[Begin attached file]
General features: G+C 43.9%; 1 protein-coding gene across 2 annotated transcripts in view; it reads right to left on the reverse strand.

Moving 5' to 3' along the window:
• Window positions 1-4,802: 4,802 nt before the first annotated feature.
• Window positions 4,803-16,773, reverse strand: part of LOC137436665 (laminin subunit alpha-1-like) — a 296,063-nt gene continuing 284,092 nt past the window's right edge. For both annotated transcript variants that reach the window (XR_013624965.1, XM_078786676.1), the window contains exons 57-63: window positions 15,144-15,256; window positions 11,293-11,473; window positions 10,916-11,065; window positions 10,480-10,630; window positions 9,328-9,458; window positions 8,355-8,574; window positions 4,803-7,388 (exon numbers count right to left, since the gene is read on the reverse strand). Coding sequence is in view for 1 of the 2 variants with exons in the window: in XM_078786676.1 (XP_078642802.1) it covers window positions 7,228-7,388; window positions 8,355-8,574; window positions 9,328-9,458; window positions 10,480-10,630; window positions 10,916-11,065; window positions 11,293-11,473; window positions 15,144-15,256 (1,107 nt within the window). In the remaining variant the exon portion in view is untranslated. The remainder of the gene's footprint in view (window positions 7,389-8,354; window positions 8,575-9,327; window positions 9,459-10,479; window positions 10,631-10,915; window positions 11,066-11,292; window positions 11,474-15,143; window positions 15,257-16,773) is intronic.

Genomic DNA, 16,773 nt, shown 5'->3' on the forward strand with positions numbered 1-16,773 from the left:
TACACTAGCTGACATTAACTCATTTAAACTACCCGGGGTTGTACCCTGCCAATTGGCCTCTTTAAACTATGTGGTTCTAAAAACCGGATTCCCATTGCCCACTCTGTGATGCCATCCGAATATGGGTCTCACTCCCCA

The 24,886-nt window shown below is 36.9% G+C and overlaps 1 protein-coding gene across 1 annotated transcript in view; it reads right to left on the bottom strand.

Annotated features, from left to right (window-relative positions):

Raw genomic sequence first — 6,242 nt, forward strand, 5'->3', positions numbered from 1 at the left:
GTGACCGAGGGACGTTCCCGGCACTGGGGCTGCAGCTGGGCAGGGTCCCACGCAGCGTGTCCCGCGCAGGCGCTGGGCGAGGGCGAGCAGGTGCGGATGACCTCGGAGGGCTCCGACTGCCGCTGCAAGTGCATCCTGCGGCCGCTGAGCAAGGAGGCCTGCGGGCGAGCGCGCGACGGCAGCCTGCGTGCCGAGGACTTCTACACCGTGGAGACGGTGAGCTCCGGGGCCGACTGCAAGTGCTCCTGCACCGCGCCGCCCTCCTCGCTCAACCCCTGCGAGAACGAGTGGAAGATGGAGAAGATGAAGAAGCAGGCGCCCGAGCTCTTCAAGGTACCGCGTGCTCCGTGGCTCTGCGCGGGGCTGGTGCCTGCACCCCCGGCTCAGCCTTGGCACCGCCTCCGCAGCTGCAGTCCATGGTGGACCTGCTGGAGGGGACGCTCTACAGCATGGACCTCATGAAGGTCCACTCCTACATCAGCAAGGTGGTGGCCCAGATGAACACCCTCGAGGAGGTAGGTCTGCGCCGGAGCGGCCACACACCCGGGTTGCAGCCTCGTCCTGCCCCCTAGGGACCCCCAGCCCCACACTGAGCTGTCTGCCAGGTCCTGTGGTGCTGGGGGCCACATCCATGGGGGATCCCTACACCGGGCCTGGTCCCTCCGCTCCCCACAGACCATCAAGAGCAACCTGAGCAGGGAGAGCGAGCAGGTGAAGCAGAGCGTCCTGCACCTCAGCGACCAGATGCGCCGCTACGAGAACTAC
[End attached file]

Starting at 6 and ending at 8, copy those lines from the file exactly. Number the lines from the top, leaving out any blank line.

TACACTAGCTGACATTAACTCATTTAAACTACCCGGGGTTGTACCCTGCCAATTGGCCTCTTTAAACTATGTGGTTCTAAAAACCGGATTCCCATTGCCCACTCTGTGATGCCATCCGAATATGGGTCTCACTCCCCA

The 24,886-nt window shown below is 36.9% G+C and overlaps 1 protein-coding gene across 1 annotated transcript in view; it reads right to left on the bottom strand.

Annotated features, from left to right (window-relative positions):